You know those charts in every doctor’s office and hospital? The 1-10 pain scale with the creepy smiley faces — I hate those.
Pain is completely relative. The pain I experience and feel presents differently than the pain you feel. It’s not entirely quantifiable… for anyone. Your pain level of a 6 is going to present and feel differently than someone else’s pain level of a 6.
And 10… good grief. That’s the impossible number. I have a snippet of a memory of being in the hospital after the accident and holy hell… THAT was a 10.
So even within one person a pain-scale is relative.
Every time I’m asked “On a scale of 1-10 how would you rate your pain right now?” I just kind of sigh and shrug my shoulders. I also maybe roll my eyes. The pain in my body is not sitting up there at that 10 I experienced post-accident… But it’s still very real and very rough. So what do I say? Because if I compare the scale based solely on that, my answer will probably always be around a 2-5…
But damn. I am in pain.
So, no. I can’t answer your 1-10 question. I know what a true 10 is and now everything else is skewed.
Say I chuck that specific 10 out the door. My pain scale completely changes. I don’t have that 10 experience to compare to any longer so now I’m sitting around a 6-9.
“How do you function?!”
Mostly, I don’t. But when I do, I grin and bear it. I work through the pain as much as I am able. But there are times, days, weeks when I am not able to push through the pain.
During those times, I let people down, I’m not able to focus as well during therapies, I cannot work, I cannot even get out of bed.
“So are you on a pain management program?”
Nope. I have medications available to me to take sparingly, but I do not have a specific regimen of painkillers. I hate painkillers. They make you feel all crazy up in the clouds and lord knows I don’t need any more of that shenanigans. My brain can do that now all on it’s own, thank you.
When I need to, I take the meds. When I can grin and bear it, I don’t. When staying in bed and resting is enough to keep the pain plateaued, I don’t.
“What do you do when you stay in bed.”
I’m stuck. Literally. My legs and back are in so much pain that I don’t move. I don’t toss and turn. I’m still and I’m breathing through it.
“You must be tough.”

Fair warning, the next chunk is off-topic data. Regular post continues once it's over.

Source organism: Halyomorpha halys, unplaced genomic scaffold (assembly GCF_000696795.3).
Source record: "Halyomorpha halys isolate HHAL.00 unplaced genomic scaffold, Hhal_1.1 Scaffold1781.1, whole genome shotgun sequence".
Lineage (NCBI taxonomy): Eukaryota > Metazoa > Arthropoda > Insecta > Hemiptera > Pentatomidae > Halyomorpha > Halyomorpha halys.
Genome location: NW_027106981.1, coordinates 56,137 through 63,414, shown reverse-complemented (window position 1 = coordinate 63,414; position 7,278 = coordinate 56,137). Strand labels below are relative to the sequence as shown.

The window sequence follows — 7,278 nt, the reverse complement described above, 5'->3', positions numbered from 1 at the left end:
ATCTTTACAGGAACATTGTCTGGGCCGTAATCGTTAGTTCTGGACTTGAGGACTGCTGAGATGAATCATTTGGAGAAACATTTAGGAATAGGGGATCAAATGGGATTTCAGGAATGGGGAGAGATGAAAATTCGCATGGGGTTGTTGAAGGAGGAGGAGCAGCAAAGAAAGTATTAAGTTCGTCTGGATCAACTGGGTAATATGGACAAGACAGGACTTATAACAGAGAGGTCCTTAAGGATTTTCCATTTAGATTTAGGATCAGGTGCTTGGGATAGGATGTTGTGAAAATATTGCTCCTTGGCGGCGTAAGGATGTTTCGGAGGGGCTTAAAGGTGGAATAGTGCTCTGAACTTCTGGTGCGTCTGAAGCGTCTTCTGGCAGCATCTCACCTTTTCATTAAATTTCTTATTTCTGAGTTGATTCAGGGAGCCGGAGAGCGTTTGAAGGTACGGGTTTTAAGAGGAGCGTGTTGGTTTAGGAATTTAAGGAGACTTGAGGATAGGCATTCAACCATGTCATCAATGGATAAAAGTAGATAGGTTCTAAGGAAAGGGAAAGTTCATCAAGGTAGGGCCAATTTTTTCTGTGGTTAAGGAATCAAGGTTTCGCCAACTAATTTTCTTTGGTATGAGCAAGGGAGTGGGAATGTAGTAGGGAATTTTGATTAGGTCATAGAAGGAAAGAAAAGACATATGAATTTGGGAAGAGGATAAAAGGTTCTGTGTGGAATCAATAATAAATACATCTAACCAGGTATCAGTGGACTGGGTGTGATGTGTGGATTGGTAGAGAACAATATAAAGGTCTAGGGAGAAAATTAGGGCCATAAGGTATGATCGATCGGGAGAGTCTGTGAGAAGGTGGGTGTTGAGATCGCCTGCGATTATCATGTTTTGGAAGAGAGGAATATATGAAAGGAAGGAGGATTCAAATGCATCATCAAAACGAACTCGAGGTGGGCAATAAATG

That or a big fat baby. I miss more opportunities and obligations to socialize, to work, etc from pain than I do from the PTSD. The TBI is still the Queen B around here… But as far as affecting my ability to function, pain comes in at a close second.
Work. For real y’all, I’d love to be able to work again. Real work. Hard work. Committed work. Reliable work. All the work.
Interestingly enough, I hate shame and the shaming of people — But I shame myself every single moment I miss out on something work related. Every time I can’t show up. Every time I let people down. I just dump dump dump that shame alllll over myself.
Don’t shame people for the things and experiences that they cannot control but, please, shame yourself.
I’m totally a hypocrite.
“So what triggers your pain?”
All of the things I work on to get better. All of the therapies. All of the homework I have to do along with my therapies. Trying to work while also managing my therapies.
Therapy is a pretty broad term. In my world there are quite a few different types I do and they vary in frequency depending on a million different factors I don’t really want to list.
- Physical Therapy
- Occupational Therapy
- Music Therapy
- Intensive Outpatient Therapy
- Post Traumatic Stress Therapy
- Speech Therapy
Five hours/day… And then I need to run a business too — More on that another day?
Yesterday I had Intensive Outpatient Therapy and Music Therapy.
Eventually I’ll talk about all of my therapies in depth. I like to keep track of my progress. We take pictures. We take videos. I go back and study them…
Instinctively I want to shout, “EVERYTHING.” Buts that’s dramatic and very rarely true. My right shoulder – rotator cuff, my upper spine and shoulder blades, my neck, my lower lumbar, my right leg, my right arm, my feet, both of my shins, my forehead, my jaw…
Maybe someday those things will stop hurting. Maybe someday the frequency in which I’m in pain will decrease. Maybe someday I won’t be in pain any longer. Maybe.
Maybe someday my pain will ease and I will become a contributing member of society again. We shall see.
Mahal, Mrs. Cruz
“Pain is temporary. It may last a minute, or an hour, or a day, or a year, but eventually it will subside and something else will take its place. If I quit, however, it lasts forever.” –Lance Armstrong